05/21/2006 11:00PM

Two species feel the pain

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INGLEWOOD, Calif. - The story is pretty clear. Barbaro's injury could have been worse, but not much, and it still could be as bad as it gets. Only a Pollyanna on a white wine high would dare put the Derby winner out of heart and out of mind for a minute, thinking everything will be okay.

If nothing else, over the next weeks and months, the so-called casual racing fan who cares to pay attention will be treated to equine veterinary medicine at its best and brightest. The procedures used to repair Barbaro's shattered lower leg are nothing less than medical miracles made real, while the recovery process is a nerve-wracking dance that could go wrong in a blink.

"Thank goodness they were near the only place on the East Coast with a [post-op recovery] pool," said Dr. Doug Herthel, the widely respected veterinary surgeon and director of California's Alamo Pintado Equine Hospital. "Without a pool, the recovery would have been a disaster."

To the uninitiated viewer, what is happening to Barbaro comes across as an awful exception to the rule. Horse racing, on the surface, looks like a splashy pageant, full of beautiful beasts and their attendant humans, all serving the greater economic good of the entertainment/gambling economy.

In fact, the entire enterprise sometimes can seem like a long-running field experiment from hell. All of the remarkable surgical procedures applied to Barbaro's injury have been perfected through years of trial, error, and practical application. The plates, rods and screws now holding Barbaro's former right hind ankle together have undergone numerous modifications in size, shape, threadwidth, and even basic metallurgy, while the tranquilizers and anesthetics used before and during the surgery have evolved from harsher, less reliable compounds.

Everything that can be done will be done to preserve Barbaro's life. In the meantime, racing's boosters wring their hands over what Barbaro's very public injury means to the game. Poof, they say, there goes all that hard work courting national networks, corporate sponsors, and Internet fans.

The people who run the game long to be a major-league attraction, with slavering segments on SportsCenter, above-the-fold newspaper coverage, and widespread cultural recognition. Never mind Nascar. Horse racing wants to be golf.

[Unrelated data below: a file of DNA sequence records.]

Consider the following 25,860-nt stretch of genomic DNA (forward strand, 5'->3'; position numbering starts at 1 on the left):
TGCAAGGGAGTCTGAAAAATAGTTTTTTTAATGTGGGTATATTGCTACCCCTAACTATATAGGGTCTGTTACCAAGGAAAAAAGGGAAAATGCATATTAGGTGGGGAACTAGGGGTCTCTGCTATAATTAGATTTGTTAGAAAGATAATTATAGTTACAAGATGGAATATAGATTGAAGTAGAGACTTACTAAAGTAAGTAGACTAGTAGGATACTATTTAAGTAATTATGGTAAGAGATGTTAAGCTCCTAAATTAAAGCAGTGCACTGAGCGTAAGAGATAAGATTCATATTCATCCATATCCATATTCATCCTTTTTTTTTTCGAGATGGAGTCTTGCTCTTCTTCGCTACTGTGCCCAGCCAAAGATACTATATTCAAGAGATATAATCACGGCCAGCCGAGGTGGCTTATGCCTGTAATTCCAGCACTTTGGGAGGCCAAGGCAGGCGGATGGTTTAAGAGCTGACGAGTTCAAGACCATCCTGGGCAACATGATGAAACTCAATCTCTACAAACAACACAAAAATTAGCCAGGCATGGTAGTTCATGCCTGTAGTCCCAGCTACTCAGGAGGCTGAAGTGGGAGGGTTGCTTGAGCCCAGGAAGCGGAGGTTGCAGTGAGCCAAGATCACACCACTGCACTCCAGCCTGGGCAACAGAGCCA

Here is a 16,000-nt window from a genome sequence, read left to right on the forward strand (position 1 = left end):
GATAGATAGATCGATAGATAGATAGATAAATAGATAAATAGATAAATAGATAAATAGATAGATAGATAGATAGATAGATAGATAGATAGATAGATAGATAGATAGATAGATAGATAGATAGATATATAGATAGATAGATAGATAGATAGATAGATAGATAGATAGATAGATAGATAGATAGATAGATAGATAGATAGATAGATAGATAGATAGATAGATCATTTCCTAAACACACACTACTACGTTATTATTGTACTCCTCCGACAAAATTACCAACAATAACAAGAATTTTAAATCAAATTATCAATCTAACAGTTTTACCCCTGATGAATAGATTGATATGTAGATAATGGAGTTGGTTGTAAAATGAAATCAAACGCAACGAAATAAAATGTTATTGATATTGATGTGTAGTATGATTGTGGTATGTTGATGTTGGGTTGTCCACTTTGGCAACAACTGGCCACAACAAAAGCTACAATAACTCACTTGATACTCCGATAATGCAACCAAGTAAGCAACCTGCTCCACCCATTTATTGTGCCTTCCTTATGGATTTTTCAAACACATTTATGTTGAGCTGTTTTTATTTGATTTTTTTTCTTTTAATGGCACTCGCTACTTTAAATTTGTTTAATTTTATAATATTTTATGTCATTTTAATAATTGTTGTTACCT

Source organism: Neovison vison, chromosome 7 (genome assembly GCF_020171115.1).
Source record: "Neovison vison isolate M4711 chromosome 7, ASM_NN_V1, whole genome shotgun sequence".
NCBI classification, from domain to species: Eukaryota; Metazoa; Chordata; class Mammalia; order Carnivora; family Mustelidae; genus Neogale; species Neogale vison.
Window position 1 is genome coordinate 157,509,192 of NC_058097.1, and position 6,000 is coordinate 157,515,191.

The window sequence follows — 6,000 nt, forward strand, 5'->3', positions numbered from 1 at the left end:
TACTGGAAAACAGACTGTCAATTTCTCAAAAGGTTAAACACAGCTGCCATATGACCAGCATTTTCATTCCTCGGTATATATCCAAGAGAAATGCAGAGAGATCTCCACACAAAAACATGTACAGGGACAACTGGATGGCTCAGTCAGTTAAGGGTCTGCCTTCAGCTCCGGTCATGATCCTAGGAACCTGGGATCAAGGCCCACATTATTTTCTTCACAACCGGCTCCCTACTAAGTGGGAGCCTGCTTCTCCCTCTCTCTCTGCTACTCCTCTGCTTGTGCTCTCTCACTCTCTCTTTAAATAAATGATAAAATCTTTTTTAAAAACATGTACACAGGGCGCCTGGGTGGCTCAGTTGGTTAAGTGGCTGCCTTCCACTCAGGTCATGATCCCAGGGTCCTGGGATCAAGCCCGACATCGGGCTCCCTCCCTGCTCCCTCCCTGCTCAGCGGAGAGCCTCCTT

But horse racing wants to do it without coming to terms with the deepest nature of the game, that basically horse racing is bullfighting with less blood and more suspense. The point, fortunately, is not to kill an animal. The point, both artistic and athletic, is to court danger right up to the edge, then lead them safely back to the barn.

If there is any cosmic justice, Barbaro will not become the latest poster child for the game's dark side, a list that includes not only Ruffian, Go for Wand, Timely Writer, Black Hills, Union City, and Prairie Bayou, but also Great Communicator, Roving Boy, Spook Express, Mr. Brooks, Mr. Nickerson, Shaker Knit, What a Song, Up an Octave, Star Over the Bay, Hello, Big Jag, Exogenous, Sweet Diane, High Haven, Ramblin Guy, Spanish Fern, Tucked Away, Premier Property, Three Ring, Matiara, Grand Canyon, Landseer, and Dance Daily - all talented runners from the past 25 years who did not survive damage done while racing, training or, in some cases, just trying to get to the track.

Funfair belongs, as well, as the most recent casualty of the Breeders' Cup, the same Funfair who was stabled last fall with the Graham Motion horses at Maryland's Fair Hill Training Center, just down the road from a young Michael Matz prospect named Barbaro.

Last Saturday, Motion was preparing for his own big day at Pimlico with Better Talk Now in the Dixie Handicap on the grass. He won the race, in a thriller over Artie Schiller, and then settled in to enjoy the Preakness and cheer on his Fair Hill colleague.

"It's a close-knit group at Fair Hill, with an extraordinary camaraderie," Motion said. "And it's been magnified by Barbaro. I've never rooted harder for a horse outside my stable."

When Barbaro went wrong, Motion knew how bad it was, and in that instant he could not help flashing back to last Oct. 29 at Belmont Park, also known as one of the saddest days of his life.

"The strangest thing about it is that you will worry about a horse who's had some issues, maybe a little filling in an ankle or whatever, and nine times out of 10 it will be totally out of the blue, like with Michael's horse," Motion said. "It was that way with me and Funfair in the Breeders' Cup."

As a well-tested 6-year-old British gelding who was 3 for 3 in the United States for Motion, Funfair was among the contenders for the 2005 Breeders' Cup Mile. Barely a quarter of a mile into the race, Funfair's right hind cannon bone shattered. The damage was irreparable. He was ridden by Edgar Prado.

"As trainers, we're all pretty pessimistic," Motion said. "You end up expecting the worst things to happen. But then you're broadsided when they actually do. The day that Funfair broke his leg, I had to go back to the barn before a race later on the card. And I swear to you - it was an extraordinary thought and I had to check myself - but it crossed my mind that I wanted to just drive out of the gate and not come back."

There are a lot of people right now who know the feeling.